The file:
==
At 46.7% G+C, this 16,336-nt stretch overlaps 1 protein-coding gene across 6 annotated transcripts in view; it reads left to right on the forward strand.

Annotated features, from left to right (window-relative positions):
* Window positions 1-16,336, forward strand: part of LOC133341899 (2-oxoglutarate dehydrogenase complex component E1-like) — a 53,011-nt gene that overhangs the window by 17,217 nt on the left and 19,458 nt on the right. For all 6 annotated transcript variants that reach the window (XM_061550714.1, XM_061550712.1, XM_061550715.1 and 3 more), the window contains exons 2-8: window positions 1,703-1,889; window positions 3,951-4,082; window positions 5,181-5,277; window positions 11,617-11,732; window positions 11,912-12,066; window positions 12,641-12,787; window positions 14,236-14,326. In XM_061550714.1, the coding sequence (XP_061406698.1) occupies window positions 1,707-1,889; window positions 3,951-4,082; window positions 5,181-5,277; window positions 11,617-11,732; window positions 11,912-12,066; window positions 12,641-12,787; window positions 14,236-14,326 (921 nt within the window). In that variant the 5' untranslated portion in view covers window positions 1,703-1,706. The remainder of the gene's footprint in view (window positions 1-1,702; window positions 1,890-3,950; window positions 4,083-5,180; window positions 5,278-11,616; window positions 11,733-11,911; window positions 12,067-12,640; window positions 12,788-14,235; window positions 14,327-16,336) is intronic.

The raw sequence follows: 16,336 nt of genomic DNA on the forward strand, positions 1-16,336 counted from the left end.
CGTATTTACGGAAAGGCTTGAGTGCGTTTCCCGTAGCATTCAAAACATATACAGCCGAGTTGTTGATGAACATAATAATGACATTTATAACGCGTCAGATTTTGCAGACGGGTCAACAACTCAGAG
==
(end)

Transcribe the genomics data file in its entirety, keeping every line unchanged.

At 46.7% G+C, this 16,336-nt stretch overlaps 1 protein-coding gene across 6 annotated transcripts in view; it reads left to right on the forward strand.

Annotated features, from left to right (window-relative positions):
* Window positions 1-16,336, forward strand: part of LOC133341899 (2-oxoglutarate dehydrogenase complex component E1-like) — a 53,011-nt gene that overhangs the window by 17,217 nt on the left and 19,458 nt on the right. For all 6 annotated transcript variants that reach the window (XM_061550714.1, XM_061550712.1, XM_061550715.1 and 3 more), the window contains exons 2-8: window positions 1,703-1,889; window positions 3,951-4,082; window positions 5,181-5,277; window positions 11,617-11,732; window positions 11,912-12,066; window positions 12,641-12,787; window positions 14,236-14,326. In XM_061550714.1, the coding sequence (XP_061406698.1) occupies window positions 1,707-1,889; window positions 3,951-4,082; window positions 5,181-5,277; window positions 11,617-11,732; window positions 11,912-12,066; window positions 12,641-12,787; window positions 14,236-14,326 (921 nt within the window). In that variant the 5' untranslated portion in view covers window positions 1,703-1,706. The remainder of the gene's footprint in view (window positions 1-1,702; window positions 1,890-3,950; window positions 4,083-5,180; window positions 5,278-11,616; window positions 11,733-11,911; window positions 12,067-12,640; window positions 12,788-14,235; window positions 14,327-16,336) is intronic.

The raw sequence follows: 16,336 nt of genomic DNA on the forward strand, positions 1-16,336 counted from the left end.
CGTATTTACGGAAAGGCTTGAGTGCGTTTCCCGTAGCATTCAAAACATATACAGCCGAGTTGTTGATGAACATAATAATGACATTTATAACGCGTCAGATTTTGCAGACGGGTCAACAACTCAGAG